Field hunting - 2014 © Christopher Martin

We watched it make a few short flights over the soil before heading continuing on.  Spring is a great time for driving, and photographing, on the prairies.

Swainson's Hawk extended - 2014 © Christopher Martin


Stormin’ Coyote

Coyote in the storm - 2014 © Christopher MartinCanon 5DIII and 500mm lens: 1/800 second at f/5.6 on ISO 1000

An early spring blizzard spilled across the prairies a couple of weeks ago.  Cold wind and heavy snow were this Coyote’s main companions as it crossed the fields looking for rodents to eat.  Sometimes the Coyotes that I cross paths with are curious and trot close to check me out.  This is more frequent in the hills and up in the mountains.  On the prairies, where they are often considered to be pests, they are usually more wary and run away when anyone shows any interest in them.  This one was kind of in the middle, running across the road away from me and then slowing to a jog and watching me for a few minutes.


Canada Geese in Flight

Canada goose in flight - 2014 © Christopher MartinCanon 5DII and 300mm lens + 1.4X extender: 1/1250 second at f/5.6 on ISO 1250

Canada Geese (Branta canadensis) are busy looking for good nesting spots in the Elk Valley and I enjoyed watching them flying along the river when I was in Fernie during Easter.  In urban areas, they border on being a nuisance in many people’s mind, I don’t see them that way.

In the mist - 2014 © Christopher MartinCanon 5DIII and 300mm lens: 1/1000 second at f/5.6 on ISO 3200

Particularly when they are in flight in a wilderness setting, I find them to be a wonderful animal to watch.  The variation in the weather on the morning I spent photographing along the Elk River didn’t hurt the imagery at all.

Up high - 2014 © Christopher MartinCanon 5DII and 300mm lens + 1.4X extender: 1/4000 second at f/6.3 on ISO 500

Air traffic - 2014 © Christopher MartinCanon 5DII and 300mm lens + 1.4X extender: 1/4000 second at f/6.3 on ISO 500

There was fog and light rain in the morning which burned off early leaving sharp light and blue skies.  The forest along the river provided a beautiful backdrop as well.  I had fun with all of it.

Forest flight - 2014 © Christopher MartinCanon 5DII and 300mm lens + 1.4X extender: 1/1600 second at f/5.6 on ISO 1250

2014 © Christopher MartinCanon 5DII and 300mm lens + 1.4X extender: 1/1250 second at f/5.6 on ISO 1250


Red-tailed Hawks in flight

Above and below - 2014 © Christopher Martin

With Red-tailed Hawks back in our area, I’m still enjoying the novelty of their return.  I went out on the weekend and found a few more who I had the opportunity to photograph in flight.  The snow stole a couple of shots by throwing the auto focus off but it added character that more than made up for those.

Fence launch - 2014 © Christopher Martin-

Field flight - 2014 © Christopher Martin-

Extension - 2014 © Christopher Martin-

Snow flight - 2014 © Christopher Martin

 


Elk River Heron

Elk River Heron flight - 2014 © Christopher Martin

Canon 5DIII and 500mm f/4 lens: 1/1600 seconds at f/4 on ISO 800

The Elk River runs through a southeastern region of British Columbia’s Kootenay region.  Where the river spills out of the mountains into the Elk Valley, it widens and attracts an abundance of fish which in turn draws eagles, osprey and herons.  On our recent trip to Fernie I enjoyed several walks along the river and was able to watch all of these birds on separate encounters.  On the first evening my nephew Austin and I were out for a walk and watched a Great Blue Heron (Ardea herodias) flying low along the river and land at a shallow stretch.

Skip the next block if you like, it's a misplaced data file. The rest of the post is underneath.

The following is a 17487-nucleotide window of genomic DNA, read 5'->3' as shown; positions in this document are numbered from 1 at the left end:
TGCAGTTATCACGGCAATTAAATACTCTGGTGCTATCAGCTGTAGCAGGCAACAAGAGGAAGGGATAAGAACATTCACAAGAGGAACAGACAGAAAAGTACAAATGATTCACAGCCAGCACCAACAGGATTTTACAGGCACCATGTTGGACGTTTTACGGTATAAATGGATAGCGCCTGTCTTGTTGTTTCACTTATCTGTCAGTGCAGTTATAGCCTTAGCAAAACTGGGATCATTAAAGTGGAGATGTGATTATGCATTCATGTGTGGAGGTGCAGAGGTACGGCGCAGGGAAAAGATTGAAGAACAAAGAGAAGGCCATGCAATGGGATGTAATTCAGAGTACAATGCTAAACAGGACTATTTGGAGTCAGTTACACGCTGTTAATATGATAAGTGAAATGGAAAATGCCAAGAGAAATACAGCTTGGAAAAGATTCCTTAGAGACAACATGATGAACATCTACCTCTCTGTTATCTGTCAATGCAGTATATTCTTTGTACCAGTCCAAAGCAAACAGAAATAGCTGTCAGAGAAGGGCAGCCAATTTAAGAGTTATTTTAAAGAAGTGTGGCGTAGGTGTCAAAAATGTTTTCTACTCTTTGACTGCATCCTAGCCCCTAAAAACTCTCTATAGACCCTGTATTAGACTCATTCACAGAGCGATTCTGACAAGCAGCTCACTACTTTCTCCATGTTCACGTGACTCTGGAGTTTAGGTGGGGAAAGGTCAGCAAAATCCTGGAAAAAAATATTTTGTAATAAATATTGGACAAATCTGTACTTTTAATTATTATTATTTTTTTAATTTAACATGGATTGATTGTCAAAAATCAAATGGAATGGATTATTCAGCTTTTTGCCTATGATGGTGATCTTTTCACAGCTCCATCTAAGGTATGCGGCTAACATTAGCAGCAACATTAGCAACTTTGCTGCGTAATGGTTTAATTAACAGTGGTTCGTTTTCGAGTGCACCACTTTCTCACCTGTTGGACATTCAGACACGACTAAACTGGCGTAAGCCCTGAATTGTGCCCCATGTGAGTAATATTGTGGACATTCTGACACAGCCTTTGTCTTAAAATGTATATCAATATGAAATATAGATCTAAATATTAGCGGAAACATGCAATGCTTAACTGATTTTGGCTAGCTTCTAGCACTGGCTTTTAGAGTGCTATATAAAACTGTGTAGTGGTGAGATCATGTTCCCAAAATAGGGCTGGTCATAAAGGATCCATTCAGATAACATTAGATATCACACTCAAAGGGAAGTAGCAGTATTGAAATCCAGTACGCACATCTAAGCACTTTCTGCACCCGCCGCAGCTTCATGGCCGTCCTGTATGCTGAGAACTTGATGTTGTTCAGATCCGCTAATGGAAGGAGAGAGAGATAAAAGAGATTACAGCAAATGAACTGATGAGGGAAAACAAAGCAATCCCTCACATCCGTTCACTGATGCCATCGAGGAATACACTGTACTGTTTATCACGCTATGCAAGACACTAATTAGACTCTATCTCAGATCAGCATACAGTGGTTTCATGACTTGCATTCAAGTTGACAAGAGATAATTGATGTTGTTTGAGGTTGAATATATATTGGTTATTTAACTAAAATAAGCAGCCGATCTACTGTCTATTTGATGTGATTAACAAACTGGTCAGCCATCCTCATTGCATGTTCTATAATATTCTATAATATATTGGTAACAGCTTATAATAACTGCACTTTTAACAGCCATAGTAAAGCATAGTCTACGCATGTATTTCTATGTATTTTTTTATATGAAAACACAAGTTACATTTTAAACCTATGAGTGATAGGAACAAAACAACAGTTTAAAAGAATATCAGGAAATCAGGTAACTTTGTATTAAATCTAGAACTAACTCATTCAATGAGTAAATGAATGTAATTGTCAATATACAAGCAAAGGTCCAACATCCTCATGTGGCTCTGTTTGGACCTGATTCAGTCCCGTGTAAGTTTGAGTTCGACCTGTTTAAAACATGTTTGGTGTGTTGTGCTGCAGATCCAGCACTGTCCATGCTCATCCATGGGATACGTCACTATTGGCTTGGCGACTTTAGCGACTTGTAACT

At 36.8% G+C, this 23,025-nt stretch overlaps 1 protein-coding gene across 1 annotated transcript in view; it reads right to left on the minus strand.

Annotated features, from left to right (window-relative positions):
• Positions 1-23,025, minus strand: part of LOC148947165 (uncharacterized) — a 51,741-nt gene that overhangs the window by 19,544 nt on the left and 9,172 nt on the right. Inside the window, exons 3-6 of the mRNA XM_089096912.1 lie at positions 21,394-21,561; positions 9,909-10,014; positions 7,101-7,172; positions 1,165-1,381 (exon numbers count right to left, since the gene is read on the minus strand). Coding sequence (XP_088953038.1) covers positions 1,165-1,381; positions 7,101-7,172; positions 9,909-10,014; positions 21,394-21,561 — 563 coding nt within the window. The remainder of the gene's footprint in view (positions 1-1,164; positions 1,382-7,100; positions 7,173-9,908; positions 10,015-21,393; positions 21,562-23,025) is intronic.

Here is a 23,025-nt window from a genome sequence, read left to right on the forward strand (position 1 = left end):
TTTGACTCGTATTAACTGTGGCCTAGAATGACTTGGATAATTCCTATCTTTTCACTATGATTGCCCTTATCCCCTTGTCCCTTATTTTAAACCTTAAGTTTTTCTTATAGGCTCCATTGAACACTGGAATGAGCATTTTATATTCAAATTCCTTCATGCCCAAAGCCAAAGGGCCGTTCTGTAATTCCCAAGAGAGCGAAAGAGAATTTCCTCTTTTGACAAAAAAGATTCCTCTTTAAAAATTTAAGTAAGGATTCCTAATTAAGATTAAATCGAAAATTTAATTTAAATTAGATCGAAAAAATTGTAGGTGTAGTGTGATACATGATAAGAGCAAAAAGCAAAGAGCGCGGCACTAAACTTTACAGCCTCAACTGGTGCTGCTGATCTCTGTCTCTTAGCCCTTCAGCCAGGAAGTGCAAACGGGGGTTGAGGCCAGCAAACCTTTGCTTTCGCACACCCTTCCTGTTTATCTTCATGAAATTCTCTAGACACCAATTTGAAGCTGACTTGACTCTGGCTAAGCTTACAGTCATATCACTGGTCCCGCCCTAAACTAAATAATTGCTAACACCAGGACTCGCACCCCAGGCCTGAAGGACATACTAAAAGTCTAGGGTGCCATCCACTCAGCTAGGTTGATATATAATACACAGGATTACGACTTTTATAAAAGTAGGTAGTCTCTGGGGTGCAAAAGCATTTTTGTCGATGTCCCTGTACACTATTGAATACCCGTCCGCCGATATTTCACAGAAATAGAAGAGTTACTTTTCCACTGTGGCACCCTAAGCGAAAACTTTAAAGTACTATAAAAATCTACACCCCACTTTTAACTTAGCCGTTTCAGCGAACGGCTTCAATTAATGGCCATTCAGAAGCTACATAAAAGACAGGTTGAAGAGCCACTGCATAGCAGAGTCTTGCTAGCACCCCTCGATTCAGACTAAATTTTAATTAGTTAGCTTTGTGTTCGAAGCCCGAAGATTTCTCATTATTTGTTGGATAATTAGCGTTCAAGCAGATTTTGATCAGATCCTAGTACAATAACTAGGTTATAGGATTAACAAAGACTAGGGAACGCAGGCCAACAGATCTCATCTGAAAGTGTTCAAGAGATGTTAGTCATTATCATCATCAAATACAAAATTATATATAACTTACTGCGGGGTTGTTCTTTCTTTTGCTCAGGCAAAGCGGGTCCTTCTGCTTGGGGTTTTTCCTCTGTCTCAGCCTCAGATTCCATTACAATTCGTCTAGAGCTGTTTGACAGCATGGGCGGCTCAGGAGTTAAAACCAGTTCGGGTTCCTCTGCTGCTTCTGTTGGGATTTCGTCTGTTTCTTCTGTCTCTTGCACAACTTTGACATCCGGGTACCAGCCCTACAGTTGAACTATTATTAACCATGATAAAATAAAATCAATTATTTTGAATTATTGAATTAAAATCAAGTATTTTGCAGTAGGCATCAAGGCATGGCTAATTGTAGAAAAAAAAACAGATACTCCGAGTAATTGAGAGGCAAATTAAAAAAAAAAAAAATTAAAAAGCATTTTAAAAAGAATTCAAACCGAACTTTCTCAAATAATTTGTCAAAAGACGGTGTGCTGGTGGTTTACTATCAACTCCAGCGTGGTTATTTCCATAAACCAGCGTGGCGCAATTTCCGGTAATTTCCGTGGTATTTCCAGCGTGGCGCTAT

Elk River Heron - 2014 © Christopher Martin

Canon 5DIII and 500mm f/4 lens: 1/1600 seconds at f/4 on ISO 800

There was enough light that it worked out well to photograph him flying by and landing.

 Along the banks - 2014 © Christopher Martin

Canon 5DIII and 500mm f/4 lens: 1/1600 seconds at f/4 on ISO 800

He landed nearby but spooked when we walked a bit closer so we headed home.  It was the right call not only for the bird but the rain increased from the drizzle to a downpour which we were happy to miss.

Heron landing - 2014 © Christopher Martin

Canon 5DIII and 500mm f/4 lens: 1/2500 seconds at f/4 on ISO 800

Thanks Austin – it was fun to be out birding with you!

Elk River Heron - 2014 © Christopher Martin

Canon 5DIII and 500mm f/4 lens: 1/2000 seconds at f/4 on ISO 800


Enjoying winter with the chickadees

Black-capped Chickadee in sunlight - 2013 © Christopher Martin

After a nice break over Christmas where I was outside playing with my kids and walking along the river, I’m enjoying winter now.  Following one of the cold snaps, the chickadees that visit our backyard seemed happy to be flying around in the -5°C weather after -30°C the day before.  They were flitting back and forth between the feeder and the tree beside our second floor deck which allowed me to practice capturing their launches off of the evergreen branches.

Chickadee flight - 2013 © Christopher Martin
The mid-flight images were not successful in the least (not shown – nothing worthwhile…) but I’m trying different strategies as me and auto focus are not quick enough to track their small bodies in their darting, quick flight movements.  For now, I was happy to spend some time with these little birds in my backyard while the sun drifted in and out of the clouds.

Wings up - 2013 © Christopher Martin-

One-eyed Chickadee - 2013 © Christopher Martin-

Flight preparation - 2013 © Christopher Martin